Spring is the most emotional season of the year since it's when the new school year starts and I need to deal with some changes in my classes. Welcoming new faces is always exciting but saying good-bye to old faces is just painful. It has been nearly two decades since I started this profession, however, I have never got used to saying good-bye to anyone. Having my daughter’s birthday as well as memorial days for my grandparents also adds much stronger sentiments to the season. This gloomy emotion has been an excuse for my lack of motivation for the IELTS challenge lately.
This morning, after most of my best friends had gone back to their jobs, I wandered around the online world with no motivation to do any work. Luckily, I got the chance to have a nice chat with one of my friends, whom I highly respect, on one of my favorite social utilities, Facebook. I may have a dull mind but I am blessed with a sharp instinct and it told me to go ahead and grab this opportunity. After exchanging the routine morning greetings, I asked how his study of Japanese is going. He said he’s been learning 20 new Chinese characters a day. This is quite a high goal to achieve for a busy and fancy university English teacher like him. So, I asked him what his secret for motivating himself is. His advice was: “Stop trying but just do it.”
So, here I am following these words of wisdom with reasonable motivation.
Today’s writing task is:
As mass communication and transport continue to grow, societies are becoming more and more alike, leading to a phenomenon known as globalization. Some people fear that globalization will inevitably lead to the total loss of cultural identity. To what extent do you agree or disagree with this statement?
The total loss of our cultural identity has been one of the major concerns in my country. Since we have long been a mono-cultural society, paying more honor to our cultural traits than is due, this is understandable. However, true understanding of one's cultural identity cannot be reached without acknowledging the cultural identity of others.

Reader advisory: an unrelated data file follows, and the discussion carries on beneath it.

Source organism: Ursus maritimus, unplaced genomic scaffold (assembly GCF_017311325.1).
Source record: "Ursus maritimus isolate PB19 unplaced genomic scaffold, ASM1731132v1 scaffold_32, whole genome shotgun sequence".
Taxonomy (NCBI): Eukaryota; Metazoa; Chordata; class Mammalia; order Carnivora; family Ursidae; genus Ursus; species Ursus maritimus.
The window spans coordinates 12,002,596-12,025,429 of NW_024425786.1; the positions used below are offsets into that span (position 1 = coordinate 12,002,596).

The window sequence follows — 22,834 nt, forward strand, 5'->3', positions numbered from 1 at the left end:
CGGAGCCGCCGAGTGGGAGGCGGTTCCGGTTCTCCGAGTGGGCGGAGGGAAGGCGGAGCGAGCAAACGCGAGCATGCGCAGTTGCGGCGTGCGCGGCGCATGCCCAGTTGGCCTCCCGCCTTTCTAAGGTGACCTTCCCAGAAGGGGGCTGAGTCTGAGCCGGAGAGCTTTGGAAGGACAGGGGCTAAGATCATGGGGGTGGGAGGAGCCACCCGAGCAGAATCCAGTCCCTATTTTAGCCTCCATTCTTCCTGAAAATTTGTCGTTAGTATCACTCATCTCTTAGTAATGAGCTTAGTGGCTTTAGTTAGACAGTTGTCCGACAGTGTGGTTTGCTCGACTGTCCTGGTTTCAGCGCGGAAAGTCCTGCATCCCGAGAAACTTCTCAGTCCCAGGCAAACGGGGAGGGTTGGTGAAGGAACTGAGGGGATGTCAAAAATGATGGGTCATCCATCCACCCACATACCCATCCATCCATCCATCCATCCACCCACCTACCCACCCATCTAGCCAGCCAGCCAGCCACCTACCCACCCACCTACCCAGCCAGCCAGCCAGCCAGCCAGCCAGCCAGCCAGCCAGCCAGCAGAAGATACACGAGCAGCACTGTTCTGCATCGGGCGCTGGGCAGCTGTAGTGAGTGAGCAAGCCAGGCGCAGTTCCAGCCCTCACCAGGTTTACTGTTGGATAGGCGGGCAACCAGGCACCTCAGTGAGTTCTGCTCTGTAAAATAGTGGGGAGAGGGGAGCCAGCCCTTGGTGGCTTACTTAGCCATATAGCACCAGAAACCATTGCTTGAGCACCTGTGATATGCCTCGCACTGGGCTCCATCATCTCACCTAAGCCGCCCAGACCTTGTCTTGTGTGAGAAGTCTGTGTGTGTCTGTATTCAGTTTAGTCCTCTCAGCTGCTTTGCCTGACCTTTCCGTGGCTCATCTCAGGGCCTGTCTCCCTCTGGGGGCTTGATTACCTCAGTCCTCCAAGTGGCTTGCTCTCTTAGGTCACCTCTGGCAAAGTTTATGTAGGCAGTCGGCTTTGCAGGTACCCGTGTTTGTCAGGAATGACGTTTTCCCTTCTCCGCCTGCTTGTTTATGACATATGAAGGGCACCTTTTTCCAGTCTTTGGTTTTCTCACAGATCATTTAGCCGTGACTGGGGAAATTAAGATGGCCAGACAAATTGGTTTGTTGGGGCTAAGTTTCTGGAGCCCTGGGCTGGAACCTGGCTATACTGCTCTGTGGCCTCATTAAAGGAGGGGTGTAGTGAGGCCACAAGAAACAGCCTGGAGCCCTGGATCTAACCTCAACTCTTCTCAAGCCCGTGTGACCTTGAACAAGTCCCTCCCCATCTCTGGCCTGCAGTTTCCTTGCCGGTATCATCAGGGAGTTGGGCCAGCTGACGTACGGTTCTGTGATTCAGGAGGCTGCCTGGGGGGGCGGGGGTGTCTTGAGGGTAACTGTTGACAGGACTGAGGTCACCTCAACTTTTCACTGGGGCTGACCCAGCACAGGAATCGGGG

Concrete concepts, such as “solid” and “liquid”, are easy to understand because they are both visible and tangible. How about abstract and subjective concepts such as “good”? Don’t we perceive the concept only in comparison with “bad”? How about “small”? How could we perceive the concept without comparing it to something “big”? Consciously or unconsciously, we grasp ideas of what things are in relative terms. Even the most subjective and abstract concepts, such as love, only become obvious when you lose them. The absence of love or the presence of its opposite emotion, hate, tells you what love is. Without having something else to compare things to, we don’t fully understand anything.
Cultural identity is one of the most abstract concepts. In order to capture such a concept, we must have something to compare it with. For example, group-mindedness is one of the main features of our cultural identity in Japan. We value team work more than individual achievements. Consequently, decision-making takes more time than is necessary. This collective inefficiency is something that I have had to deal with repeatedly in my country. However, it was only after having stayed in the U.S.A. for over a year and having learned its respect for individuality, that I became aware of this cultural characteristic.
Globalization might bring confusion to this mono-cultural country as the result of a lack of understanding for different values. At the same time, it can also introduce a whole range of new values. Acknowledging the cultural identities of others will not only expand our views but also enable us to understand our own culture better in comparison. Thanks to such self-cultural-recognition, solid cultural identity can be recognized.
Therefore, by welcoming globalization rather than rejecting it, we will be able to find opportunities to redefine our own cultural identities.